The world has changed radically since Canada’s Parliament Buildings were completed in the mid-1800s. And although repaired over the years, the three stone buildings on Parliament Hill in Ottawa, Ontario had recently begun to deteriorate. Major repair and restoration work has been carried out to ensure that these historic buildings continue to serve Canadians for many years to come.
The first major restoration project began in 2011 with the West Block, which was constructed between 1860 and 1865 and damaged by fire in 1897. The $863 million project was completed in January 2019. After renovation, it now houses offices for Parliamentarians, a branch of the Library of Parliament, committee rooms, and some preserved pre-Confederation spaces, which are used for some state occasions. All Canadian laws also originate here.
In 1994, Cintec, a company that specializes in structural reinforcement systems and masonry anchors for the preservation of historical restorations and other masonry structures, first started work on the West Block installing reinforcement anchors in the south west tower. Since then, they have been heavily involved in the full restoration and modernization of the building.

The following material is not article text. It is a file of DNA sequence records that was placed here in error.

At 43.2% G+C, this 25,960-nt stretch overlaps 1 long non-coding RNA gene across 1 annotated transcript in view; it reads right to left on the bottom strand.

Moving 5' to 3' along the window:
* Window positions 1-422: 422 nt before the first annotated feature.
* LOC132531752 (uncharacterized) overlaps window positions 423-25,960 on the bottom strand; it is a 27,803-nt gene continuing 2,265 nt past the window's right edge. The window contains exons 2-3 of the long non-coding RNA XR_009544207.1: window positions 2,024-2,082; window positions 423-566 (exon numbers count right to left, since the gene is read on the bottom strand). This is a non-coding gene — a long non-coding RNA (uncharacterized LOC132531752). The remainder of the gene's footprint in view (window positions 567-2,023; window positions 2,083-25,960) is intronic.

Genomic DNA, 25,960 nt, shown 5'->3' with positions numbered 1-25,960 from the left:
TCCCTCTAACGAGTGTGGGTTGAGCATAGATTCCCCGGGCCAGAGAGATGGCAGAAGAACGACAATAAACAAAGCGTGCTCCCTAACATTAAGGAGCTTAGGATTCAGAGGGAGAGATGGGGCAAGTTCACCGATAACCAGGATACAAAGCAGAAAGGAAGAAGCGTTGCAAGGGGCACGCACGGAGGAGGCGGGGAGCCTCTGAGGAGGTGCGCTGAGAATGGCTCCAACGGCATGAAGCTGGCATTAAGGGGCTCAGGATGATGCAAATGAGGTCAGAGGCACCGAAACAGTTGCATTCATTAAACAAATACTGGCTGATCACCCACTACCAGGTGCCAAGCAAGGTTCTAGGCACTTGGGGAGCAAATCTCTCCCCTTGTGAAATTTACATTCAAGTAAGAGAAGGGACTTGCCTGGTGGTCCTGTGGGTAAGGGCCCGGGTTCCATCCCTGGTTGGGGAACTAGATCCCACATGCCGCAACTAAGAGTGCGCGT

The restoration of the West Block of Parliament is one of the largest rehabilitation projects in North America. The 19th-century building was completely modernized with state-of-the-art facilities, while the heritage and character-defining elements were preserved with the utmost respect and sensitivity.
Cintec played a major part in the repair of the West Block, with its anchors providing seismic and structural reinforcement of the building. Almost 10,000 were used at West Block, with many more slated for the East Block restoration work soon to be underway. At its peak, more than 200 masons worked on the building daily. The overall project is estimated to have created or sustained approximately 5,000 jobs.
The central courtyard of the West Block was transformed into a temporary chamber for the House of Commons. The new chamber is surrounded by exterior stone walls and covered by a glass dome roof that lets in natural sunlight. Multiple underground levels, as well as planned tunnel connections to other Parliament Hill buildings, were constructed out of dug-out bedrock under the West Block during the extensive renovations.
Now that the building has been repaired and cleaned, it shows off the original charm of the stone before decades of deterioration. The current Canadian $5 note that was introduced in 2013 now features a hologram of the Mackenzie Tower from the West Block.
Editor's Note: This article was contributed by Cintec.